6. Hawaii has recently experienced a number of prominent corruption scandals, prompting the state House of Representatives to appoint a commission tasked with improving government transparency through ethics and lobbying reforms. What will you do to ensure accountability at the Legislature? Are you open to ideas such as requiring the Sunshine Law and open records laws to apply to the Legislature?

Corruption scandals have shaken people’s faith in our government and call into question whether decisions are being made in the public’s best interest. Hawaii’s people need to have trust in their government and see that decisions are all above-board and made in a transparent manner.

As governor, I will commit my administration to regularly engage Hawaii media so the people are fully informed on decisions made and the rationale for those decisions. I will appoint cabinet members of the highest ethical standards who are willing to be transparent not only about themselves, but in the way they make decisions.

Finally, I will fight to provide the State Ethics Commission with more resources so that they can be a good watchdog for all of us.

7. Recently a house on the North Shore of Oahu fell into the ocean. Climate change is real and will force us to make tough decisions. What is the first thing Hawaii should do to get in front of climate change rather than just reacting to it? 

Getting out in front of climate change starts with accelerating our transition to 100% clean energy and building our capacity for resilience now, and for the years of climate change ahead. We must end our dependence on oil and reduce our greenhouse gas emissions rapidly, while investing in Hawaii’s adaptation.

We need to act now by prioritizing funding across our state for robust, coordinated decision-making to address short- and long-term climate change mitigations and adaptations to manage these expected impacts. This means re-evaluating our business-as-usual practices and considering adjustments to how we approach development, food production, natural resource management and our economy. Hawaii has a strong history in sustainability, and we must combine Hawaii’s traditional and native knowledge with our economic resilience.

Hawaii is in dire need of a more sustainable and diversified economy and our state is fortunate to be the perfect laboratory for implementing a smart and achievable transition to clean energy, water and food security, zero emission and sustainable transportation, waste reduction and a circular economy. We can leverage these investments in clean energy and transportation, stronger infrastructure, water and food security and climate mitigation and adaptation to protect our islands while creating a new, greener economy.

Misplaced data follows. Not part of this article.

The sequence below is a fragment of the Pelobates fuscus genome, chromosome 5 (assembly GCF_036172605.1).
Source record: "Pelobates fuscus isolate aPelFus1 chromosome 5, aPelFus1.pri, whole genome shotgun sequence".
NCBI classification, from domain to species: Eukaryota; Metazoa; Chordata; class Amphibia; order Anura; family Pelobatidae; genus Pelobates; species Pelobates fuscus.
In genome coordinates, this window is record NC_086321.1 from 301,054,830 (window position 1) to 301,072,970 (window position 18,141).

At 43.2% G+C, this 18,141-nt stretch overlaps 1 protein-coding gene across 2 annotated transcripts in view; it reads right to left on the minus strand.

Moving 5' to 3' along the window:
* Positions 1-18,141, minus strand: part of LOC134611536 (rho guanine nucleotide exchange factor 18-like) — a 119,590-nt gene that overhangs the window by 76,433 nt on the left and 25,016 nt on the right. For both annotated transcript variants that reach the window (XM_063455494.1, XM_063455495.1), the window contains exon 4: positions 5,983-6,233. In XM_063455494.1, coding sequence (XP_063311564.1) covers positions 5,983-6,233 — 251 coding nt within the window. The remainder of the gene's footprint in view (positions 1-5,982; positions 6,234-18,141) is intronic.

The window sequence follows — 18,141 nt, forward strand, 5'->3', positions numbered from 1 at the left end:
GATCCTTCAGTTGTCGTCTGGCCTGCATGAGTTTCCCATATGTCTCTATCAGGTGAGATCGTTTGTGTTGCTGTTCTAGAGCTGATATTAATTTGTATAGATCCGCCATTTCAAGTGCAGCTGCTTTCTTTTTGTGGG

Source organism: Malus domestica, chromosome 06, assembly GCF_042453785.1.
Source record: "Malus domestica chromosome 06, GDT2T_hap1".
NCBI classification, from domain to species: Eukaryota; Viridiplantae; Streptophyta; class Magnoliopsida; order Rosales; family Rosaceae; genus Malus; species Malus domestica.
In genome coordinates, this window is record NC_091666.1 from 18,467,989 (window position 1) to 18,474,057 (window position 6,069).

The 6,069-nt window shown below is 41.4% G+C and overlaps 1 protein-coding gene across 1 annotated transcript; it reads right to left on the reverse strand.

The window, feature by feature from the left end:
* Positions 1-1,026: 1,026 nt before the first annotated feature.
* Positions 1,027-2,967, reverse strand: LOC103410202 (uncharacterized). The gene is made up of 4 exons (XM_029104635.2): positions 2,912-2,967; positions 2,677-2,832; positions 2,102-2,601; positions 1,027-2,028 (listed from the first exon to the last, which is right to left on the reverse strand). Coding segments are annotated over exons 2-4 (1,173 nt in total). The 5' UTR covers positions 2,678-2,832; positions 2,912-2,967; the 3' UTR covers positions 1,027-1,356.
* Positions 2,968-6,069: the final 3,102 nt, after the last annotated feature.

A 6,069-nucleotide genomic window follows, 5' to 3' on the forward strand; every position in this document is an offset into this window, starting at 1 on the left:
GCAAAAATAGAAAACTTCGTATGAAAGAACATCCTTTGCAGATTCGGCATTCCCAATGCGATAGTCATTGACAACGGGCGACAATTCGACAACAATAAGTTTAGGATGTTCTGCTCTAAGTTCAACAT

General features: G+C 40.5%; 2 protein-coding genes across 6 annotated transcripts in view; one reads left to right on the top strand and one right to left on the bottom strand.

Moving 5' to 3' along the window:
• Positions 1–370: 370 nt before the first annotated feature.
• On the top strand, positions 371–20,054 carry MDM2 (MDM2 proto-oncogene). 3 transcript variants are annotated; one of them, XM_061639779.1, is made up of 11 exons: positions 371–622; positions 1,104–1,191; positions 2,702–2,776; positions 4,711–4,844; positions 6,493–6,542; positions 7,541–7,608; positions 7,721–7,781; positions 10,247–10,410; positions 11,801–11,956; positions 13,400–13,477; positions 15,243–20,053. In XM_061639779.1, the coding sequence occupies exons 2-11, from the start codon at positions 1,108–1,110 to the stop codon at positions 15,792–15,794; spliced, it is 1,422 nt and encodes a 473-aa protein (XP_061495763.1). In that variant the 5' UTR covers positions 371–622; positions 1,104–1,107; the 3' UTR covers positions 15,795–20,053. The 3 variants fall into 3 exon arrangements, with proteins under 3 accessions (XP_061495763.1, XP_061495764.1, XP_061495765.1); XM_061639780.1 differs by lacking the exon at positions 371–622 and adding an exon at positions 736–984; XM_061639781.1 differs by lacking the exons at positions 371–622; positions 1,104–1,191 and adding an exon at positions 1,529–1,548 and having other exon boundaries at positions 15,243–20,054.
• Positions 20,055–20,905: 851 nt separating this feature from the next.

8. Hawaii has seen a growing division when it comes to politics, development, health mandates and other issues. A governor represents all the people of the state. What would you do to bridge those gaps and bring people together in spite of their differences?

I’m running for governor because Hawaii needs elected leaders we can trust — to tell us the truth, keep us safe and informed, to care about working families, and to be transparent and accountable to the people.

9. Historically, governors and lieutenant governors have sometimes publicly clashed. How do you envision the relationship between the state’s top elected officials?

As our current lieutenant governor, I am quite familiar with the unique relationship that exists between the two top state executives. While I did not always agree with Gov. Ige, I appreciated his willingness to utilize my medical training to help navigate our state through the Covid-19 pandemic.

As governor, I would view the lieutenant governor as a partner in government and leverage the strengths and talents they bring to the table that help move our state forward.

10. The coronavirus pandemic has exposed numerous flaws in Hawaii’s structure and systems, from outdated technology to economic disparity. If you could take this moment to reinvent Hawaii, to build on what we’ve learned and create a better state, a better way of doing things, what would you do? Please share One Big Idea you have for Hawaii. Be innovative, but be specific.

Housing must be considered a human right. That is how my administration will approach affordable housing and homelessness. We will work to end unsheltered homelessness by building 12 kauhale statewide and regional ohana zones for anyone who has been condemned to living on the street. These solutions, supported by health care professionals, social workers and community partners, will demonstrate to the world that the spirit of aloha is the way forward on housing.

The art of governing is showing up to work ready to take on the challenges of the day. As I’ve traveled the state and talked with everyday people, they share remarkably similar hopes — a Hawaii that’s affordable, where housing is attainable and wages are sufficient to cover the cost of living. There are numerous actions required to make an affordable Hawaii a reality — and while it’s not One Big Idea — I can commit to a laser-like focus to make Hawaii a place for all who call her home and not just the privileged few.